At CNN’s Tea Party-indulging debate on Monday, Ron Paul, a medical doctor, faced a pointed line of questioning from Wolf Blitzer regarding the case of an uninsured young man who suddenly found himself in dire need of intensive health care.
Should the state pay his bills? Paul responded, “That’s what freedom is all about: taking your own risks. This whole idea that you have to take care of everybody—”
He never quite finished that point, letting the audience’s loud applause finish it for him. So Blitzer pressed on, asking if he meant that “society should just let him die,” which earned a chilling round of approving hoots from the crowd. Paul would not concede that much outright, instead responding with a personal anecdote, the upshot being that in such a case, it was up to churches to care for the dying young man. So basically, yeah. He’d let him die.
As it turns out, Paul was not speaking purely in hypotheticals. Back in 2008, Kent Snyder — Paul’s former campaign chairman — died of complications from pneumonia. Like the man in Blitzer’s example, the 49-year-old Snyder (pictured) was relatively young and seemingly healthy* when the illness struck. He was also uninsured. When he died on June 26, 2008, two weeks after Paul withdrew his first bid for the presidency, his hospital costs amounted to $400,000. The bill was handed to Snyder’s surviving mother (pictured, left), who was incapable of paying. Friends launched a website to solicit donations.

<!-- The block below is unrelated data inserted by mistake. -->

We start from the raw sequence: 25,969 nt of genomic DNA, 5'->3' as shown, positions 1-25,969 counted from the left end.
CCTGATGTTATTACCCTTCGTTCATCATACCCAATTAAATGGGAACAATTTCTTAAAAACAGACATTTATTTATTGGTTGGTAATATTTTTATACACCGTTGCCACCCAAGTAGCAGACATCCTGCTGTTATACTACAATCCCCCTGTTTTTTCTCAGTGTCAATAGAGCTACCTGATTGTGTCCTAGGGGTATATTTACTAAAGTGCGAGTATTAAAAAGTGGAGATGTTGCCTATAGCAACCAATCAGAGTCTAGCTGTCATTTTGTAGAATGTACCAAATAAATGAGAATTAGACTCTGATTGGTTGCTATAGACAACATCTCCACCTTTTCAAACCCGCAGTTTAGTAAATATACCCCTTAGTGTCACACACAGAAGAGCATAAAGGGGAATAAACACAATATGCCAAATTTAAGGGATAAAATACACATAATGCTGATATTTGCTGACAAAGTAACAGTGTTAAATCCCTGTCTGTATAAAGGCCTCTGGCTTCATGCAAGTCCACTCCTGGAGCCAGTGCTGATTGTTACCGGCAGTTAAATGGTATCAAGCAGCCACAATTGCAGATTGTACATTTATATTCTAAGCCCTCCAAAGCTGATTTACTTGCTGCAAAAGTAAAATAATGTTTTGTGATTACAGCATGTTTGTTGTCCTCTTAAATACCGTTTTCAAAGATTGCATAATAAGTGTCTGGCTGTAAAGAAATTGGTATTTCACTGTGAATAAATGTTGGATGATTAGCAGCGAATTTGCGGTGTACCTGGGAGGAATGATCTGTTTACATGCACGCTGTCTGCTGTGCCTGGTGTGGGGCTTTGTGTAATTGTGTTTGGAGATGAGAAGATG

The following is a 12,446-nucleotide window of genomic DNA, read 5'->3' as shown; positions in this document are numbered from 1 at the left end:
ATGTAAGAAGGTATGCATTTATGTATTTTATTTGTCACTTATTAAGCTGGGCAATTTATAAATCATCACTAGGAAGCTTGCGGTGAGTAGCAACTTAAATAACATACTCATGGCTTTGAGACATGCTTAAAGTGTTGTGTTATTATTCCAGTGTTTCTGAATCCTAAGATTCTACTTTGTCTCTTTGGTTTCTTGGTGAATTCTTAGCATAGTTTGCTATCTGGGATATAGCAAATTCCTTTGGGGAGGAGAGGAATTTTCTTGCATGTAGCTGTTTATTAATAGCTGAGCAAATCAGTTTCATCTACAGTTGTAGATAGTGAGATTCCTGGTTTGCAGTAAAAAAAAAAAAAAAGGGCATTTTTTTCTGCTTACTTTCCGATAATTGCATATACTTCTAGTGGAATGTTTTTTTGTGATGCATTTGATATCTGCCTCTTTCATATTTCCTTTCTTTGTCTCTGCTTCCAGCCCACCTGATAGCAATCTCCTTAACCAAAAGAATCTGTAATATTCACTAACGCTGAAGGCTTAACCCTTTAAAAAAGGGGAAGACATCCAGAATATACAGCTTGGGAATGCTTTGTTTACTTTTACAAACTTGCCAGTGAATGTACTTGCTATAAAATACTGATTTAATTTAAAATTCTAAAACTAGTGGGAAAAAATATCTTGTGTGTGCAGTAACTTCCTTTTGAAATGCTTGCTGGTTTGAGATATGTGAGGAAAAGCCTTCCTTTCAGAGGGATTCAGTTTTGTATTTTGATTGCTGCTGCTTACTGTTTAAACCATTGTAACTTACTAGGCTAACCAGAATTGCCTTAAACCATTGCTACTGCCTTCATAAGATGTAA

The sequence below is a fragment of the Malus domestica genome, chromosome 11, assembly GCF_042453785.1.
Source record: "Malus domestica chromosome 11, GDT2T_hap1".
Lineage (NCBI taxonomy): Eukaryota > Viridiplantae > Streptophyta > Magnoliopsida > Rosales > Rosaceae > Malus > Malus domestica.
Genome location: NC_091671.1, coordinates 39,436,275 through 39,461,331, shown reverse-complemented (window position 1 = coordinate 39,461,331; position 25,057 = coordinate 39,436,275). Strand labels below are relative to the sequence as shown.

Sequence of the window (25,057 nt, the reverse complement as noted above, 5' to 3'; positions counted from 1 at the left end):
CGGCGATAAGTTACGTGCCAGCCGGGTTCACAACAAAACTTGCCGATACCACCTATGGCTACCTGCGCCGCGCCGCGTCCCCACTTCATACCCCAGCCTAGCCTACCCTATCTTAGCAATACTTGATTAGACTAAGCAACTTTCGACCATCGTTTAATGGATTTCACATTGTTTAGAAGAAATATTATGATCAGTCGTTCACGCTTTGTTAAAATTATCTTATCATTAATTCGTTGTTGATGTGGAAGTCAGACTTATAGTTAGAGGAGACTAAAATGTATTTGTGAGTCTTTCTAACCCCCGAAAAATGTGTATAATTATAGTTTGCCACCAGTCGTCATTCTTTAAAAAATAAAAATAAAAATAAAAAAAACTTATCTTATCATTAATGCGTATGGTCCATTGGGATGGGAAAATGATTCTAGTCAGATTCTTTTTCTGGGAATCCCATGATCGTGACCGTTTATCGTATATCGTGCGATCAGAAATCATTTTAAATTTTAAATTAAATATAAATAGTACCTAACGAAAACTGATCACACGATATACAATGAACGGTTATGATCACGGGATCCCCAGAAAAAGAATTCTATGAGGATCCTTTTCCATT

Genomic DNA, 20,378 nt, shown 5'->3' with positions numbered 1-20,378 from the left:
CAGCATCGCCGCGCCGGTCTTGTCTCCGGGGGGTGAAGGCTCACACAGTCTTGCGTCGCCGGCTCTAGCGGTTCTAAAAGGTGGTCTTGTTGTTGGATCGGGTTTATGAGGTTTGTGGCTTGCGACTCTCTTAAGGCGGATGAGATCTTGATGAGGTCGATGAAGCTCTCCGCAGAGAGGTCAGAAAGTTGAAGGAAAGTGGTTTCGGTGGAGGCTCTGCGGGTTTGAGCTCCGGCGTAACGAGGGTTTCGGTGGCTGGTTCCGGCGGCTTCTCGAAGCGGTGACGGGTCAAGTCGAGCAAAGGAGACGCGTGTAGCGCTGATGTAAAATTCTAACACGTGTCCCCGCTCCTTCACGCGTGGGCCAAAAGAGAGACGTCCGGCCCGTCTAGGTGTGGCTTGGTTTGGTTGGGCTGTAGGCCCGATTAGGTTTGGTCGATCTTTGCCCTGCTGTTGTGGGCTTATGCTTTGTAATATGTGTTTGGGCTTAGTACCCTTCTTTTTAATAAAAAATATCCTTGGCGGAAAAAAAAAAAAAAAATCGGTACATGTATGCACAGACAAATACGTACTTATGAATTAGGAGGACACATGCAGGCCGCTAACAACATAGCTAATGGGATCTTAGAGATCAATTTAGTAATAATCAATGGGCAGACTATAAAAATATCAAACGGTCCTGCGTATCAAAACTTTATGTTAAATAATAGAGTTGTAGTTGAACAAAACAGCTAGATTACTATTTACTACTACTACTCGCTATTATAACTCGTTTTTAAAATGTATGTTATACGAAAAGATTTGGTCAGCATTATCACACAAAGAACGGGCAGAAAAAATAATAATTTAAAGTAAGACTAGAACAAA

According to the Wall Street Journal‘s 2008 story on his death, Snyder was more than just a strategic ally: He was the only reason Paul thought he ever had a shot at the presidency in the first place.
“It was Kent more than anyone else who encouraged and pushed Ron to run for president,” said Jesse Benton, a spokesman for Mr. Paul. “Ron would not have run for the presidency if it had not been for Kent. Ron was really hesitant, but Kent drove him forward.”
And so, what started in February 2007 with one laptop in Snyder’s Arlington, Va., apartment, quickly grew into a $35 million campaign employing 250 people. In the fourth quarter of that year, Snyder raised a stunning $19.5 million for Paul — more than any other Republican candidate had raised at the time.
After Snyder’s death, Paul posted a message to the website for his Campaign for Liberty — a pre-Tea Party organization which served Paul as both presidential marketing tool and platform to promote his non-interventionist, free market ideals.
“Like so many in our movement, Kent sacrificed much for the cause of liberty. Kent poured every ounce of his being into our fight for freedom. He will always hold a place in my heart and in the hearts of my family.”
And that, friends, is what freedom is really all about.